11. 11. @DigitalSkillsEU #DSJCoalition

Descripción

The objective of the workshop is to highlight the need for a pan European level skill recognition for Big Data that stimulates mobility and fulfils the definition of overarching Learning Objectives & Overarching Learning Impacts. It is also meant to get feedback on the formats that are being prepared namely, usage of Badges, Label and EIT Label for professionals.

Transcripción

  1. 1. Digital Skills and Jobs Coalition Future of digital skills in Europe: reskilling and upskilling through partnerships Christine Simon European Commission, DG Connect Big Data Skills Accreditation Workshop 17th September 2020
  2. 2. ▪ The Digital Skills and Jobs Coalition - a unique community supported by the European Commission since 2016; ▪ Working to reduce the digital skills gap in Europe; ▪ A platform of exchange and learning to showcase actions and initiatives as well as their impact. The Coalition
  3. 3. ▪ The DSJC enables organisations concerned by the digital skills gap to be proactive and propose actions, programmes, initiatives to contribute to the digital transformation of Europeans ▪ 25 National Coalitions ▪ A community of 513 organisations ▪ The activities of the DSJC focus around 4 key target groups The Coalition activities
  4. 4. DESI 2020 - ICT specialists • Employed ICT specialists in the EU: 3.9% of total employment (ICT specialists is a broad definition including jobs like ICT service managers, ICT professionals, ICT technicians, ICT installers and servicers) • Shortage of ICT specialists on the labour market: 64% of large enterprises and 56% of SMEs that recruited ICT specialists during 2018, reported that vacancies for ICT specialists are hard to fill
  5. 5. European Strategy for Data ▪ Big data and analytics are top of the list of critical skills shortages. In 2017, approximately 496 000 unfilled positions in the area of big data; ▪ General data literacy in the workforce and across the population is relatively low; ▪ if not addressed, the shortage in data experts and the lack of data literacy will affect the EU’s capacity to master the challenges of the data economy and society. • Aims at creating a single market for data; • Common European data spaces will ensure that more data becomes available for use in the economy and society
  6. 6. Digital Europe Programme Advanced digital skills High performance computing Cybersecurity & trust Artificial intelligence Digital transformation and interoperability EC proposal: budget EUR 9.2 billion (2021-2027) Gains from common EU investments in digital technologies will only materialise if there is a sufficient number of skilled people to develop, roll-out and use these new technologies. Investment to boost the number of digital specialists in the EU is necessary and must go hand-in-hand with investments in technologies. WHY advanced digital skills?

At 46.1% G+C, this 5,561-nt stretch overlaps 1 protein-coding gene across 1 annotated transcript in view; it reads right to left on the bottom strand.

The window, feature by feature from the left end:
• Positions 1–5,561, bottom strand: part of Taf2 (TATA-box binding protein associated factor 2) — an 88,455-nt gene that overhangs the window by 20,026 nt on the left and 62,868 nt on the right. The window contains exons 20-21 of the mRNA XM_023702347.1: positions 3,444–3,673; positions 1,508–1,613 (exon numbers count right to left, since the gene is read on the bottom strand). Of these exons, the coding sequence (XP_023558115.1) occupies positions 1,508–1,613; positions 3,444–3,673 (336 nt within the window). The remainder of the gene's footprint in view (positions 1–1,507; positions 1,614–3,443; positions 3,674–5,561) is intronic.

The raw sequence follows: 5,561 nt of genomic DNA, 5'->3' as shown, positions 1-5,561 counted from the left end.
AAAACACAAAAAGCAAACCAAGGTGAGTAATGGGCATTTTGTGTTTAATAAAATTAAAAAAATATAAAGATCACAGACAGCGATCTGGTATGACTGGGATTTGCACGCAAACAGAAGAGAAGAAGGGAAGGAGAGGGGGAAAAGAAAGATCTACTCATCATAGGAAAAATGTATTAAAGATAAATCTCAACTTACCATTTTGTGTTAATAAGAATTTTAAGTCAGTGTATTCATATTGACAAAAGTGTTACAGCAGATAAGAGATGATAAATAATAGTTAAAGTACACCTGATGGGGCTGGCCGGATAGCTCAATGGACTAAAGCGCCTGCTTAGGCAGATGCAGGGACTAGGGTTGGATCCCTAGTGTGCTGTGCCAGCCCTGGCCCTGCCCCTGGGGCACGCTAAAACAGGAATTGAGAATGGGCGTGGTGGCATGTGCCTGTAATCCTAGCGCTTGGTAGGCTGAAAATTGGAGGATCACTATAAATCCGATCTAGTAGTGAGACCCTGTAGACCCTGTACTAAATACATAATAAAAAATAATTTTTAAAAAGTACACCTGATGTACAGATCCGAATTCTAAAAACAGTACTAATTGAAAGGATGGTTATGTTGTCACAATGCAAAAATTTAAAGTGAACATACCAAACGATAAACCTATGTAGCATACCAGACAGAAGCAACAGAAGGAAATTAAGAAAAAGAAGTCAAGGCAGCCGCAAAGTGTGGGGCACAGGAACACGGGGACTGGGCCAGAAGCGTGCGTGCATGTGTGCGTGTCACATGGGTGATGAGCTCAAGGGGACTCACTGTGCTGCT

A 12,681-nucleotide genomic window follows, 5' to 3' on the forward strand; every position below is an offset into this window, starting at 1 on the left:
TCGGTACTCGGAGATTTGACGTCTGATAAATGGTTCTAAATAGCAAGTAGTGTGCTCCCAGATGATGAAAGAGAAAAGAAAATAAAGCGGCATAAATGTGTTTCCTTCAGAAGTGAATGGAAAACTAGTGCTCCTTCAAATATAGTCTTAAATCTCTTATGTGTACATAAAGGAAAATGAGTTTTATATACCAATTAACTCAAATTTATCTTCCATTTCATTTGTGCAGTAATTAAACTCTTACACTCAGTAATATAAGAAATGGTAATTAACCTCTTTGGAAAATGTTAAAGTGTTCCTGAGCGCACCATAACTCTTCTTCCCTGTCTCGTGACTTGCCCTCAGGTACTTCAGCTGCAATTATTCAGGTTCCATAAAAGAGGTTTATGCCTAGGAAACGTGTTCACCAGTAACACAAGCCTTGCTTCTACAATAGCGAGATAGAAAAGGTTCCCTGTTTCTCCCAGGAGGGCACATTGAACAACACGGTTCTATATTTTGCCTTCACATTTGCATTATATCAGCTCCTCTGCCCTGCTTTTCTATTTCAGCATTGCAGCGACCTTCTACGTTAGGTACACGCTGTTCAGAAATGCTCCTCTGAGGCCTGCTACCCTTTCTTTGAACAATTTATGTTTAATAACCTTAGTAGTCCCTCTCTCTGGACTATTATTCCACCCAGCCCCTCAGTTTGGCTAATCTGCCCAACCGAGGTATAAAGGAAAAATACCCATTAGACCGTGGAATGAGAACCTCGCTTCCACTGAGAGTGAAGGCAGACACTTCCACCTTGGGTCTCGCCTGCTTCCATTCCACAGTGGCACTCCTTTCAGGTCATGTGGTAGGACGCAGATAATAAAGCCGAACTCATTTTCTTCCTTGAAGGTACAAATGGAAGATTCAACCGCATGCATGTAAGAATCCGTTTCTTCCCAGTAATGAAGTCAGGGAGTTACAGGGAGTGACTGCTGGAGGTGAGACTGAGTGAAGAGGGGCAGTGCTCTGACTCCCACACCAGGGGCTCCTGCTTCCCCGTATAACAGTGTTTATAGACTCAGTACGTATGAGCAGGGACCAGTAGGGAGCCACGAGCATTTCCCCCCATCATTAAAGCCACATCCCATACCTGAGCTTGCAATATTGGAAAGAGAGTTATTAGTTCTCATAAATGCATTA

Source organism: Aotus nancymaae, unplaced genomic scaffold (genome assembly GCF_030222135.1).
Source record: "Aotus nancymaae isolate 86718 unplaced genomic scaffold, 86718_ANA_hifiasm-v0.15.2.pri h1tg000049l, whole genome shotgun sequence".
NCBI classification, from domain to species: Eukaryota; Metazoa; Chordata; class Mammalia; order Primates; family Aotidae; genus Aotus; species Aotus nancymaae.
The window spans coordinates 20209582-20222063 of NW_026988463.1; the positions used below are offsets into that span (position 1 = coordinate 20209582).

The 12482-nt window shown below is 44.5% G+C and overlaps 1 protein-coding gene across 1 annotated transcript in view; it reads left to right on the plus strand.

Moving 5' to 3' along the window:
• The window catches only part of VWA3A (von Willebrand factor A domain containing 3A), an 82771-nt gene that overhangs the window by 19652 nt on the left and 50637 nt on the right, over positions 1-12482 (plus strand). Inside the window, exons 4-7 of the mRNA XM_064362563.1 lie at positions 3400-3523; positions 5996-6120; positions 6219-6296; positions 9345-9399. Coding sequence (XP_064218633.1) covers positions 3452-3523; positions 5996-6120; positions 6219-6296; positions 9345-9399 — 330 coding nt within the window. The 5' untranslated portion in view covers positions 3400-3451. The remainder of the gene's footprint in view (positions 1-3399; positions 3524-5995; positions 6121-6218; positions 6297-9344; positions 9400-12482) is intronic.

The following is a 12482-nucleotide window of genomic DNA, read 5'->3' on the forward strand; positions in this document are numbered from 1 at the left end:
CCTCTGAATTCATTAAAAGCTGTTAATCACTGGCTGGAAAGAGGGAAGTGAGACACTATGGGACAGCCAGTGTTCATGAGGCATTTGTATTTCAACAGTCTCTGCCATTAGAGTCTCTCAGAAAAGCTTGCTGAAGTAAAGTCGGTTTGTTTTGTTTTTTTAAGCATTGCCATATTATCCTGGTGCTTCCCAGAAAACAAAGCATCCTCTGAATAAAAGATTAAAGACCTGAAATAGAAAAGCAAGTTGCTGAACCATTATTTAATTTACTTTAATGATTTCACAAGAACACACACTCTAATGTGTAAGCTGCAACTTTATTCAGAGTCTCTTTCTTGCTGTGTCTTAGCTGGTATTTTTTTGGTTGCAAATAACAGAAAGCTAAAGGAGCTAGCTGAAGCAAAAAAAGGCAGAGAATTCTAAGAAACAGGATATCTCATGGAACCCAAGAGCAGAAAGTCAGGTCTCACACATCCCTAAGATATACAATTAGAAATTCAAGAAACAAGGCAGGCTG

7. 7. AI & data in European companies 42% of European companies use at least one AI technology Large enterprises are twice as likely to take advantage of AI Only 20% develop it in- house, largely outsourced Skills gap is a problem for AI - 57% cite difficulties hiring skilled staff and 45% a lack of skills 33% find data standardisation to be a significant barrier Source: European enterprise survey on the use of technologies based on artificial intelligence (2020) EC
  8. 8. ▪ Research groups and SMEs/startups equally struggle to attract talent ▪ University curricula are not responding to the market ▪ Need to improve attractiveness of the different fields and promote true collaboration with industry for skills development Bridging the digital talent gap ▪ Require specialised curricula focusing on interdisciplinarity and sector or vertical knowledge ▪ Training in AI skills needs to be accessible to those from other disciplines ▪ Rome, October 2019 Software Engineering, Artificial Intelligence and Cybersecurity Source: Bridging the Digital Talent Gap - Towards Successful Industry-University Partnerships (2020) Informatics Europe
  9. 9. ▪ Digital skills hardest to fill: 1. Software Engineering 2. Cloud computing 3. Data Science 4. Cybersecurity 5. UI/UX Blueprints for upskilling SMEs Based on the analysis 74,000 LinkedIn posts comparing vacancies and time to fill them over a period of three months in 2018 ▪ The ICT sector shows the highest digital skills gap, followed by Consulting, Finance and Telecom ▪ Big data courses are more than 2 times more expensive than those for other skills such as AI, IoT Source: Digital Skills: New Professions, New Educational Methods, New Jobs, (2018) EC
  10. 10. ▪ 149 pledges, 353 initiatives and 12 million beneficiaries on the Pledge Viewer ▪ Of these, 25 pledges are focused on certification, and 18 are aimed at SMEs ▪ 90,000 digital skills certificates offered ▪ 7 focusing on big data, from organisations such as BDVA, Cisco, DigitalES, Ubiqum, Dell, ORT France and Wings ICT Solutions Pledges – a way forward
  11. 11. @DigitalSkillsEU #DSJCoalition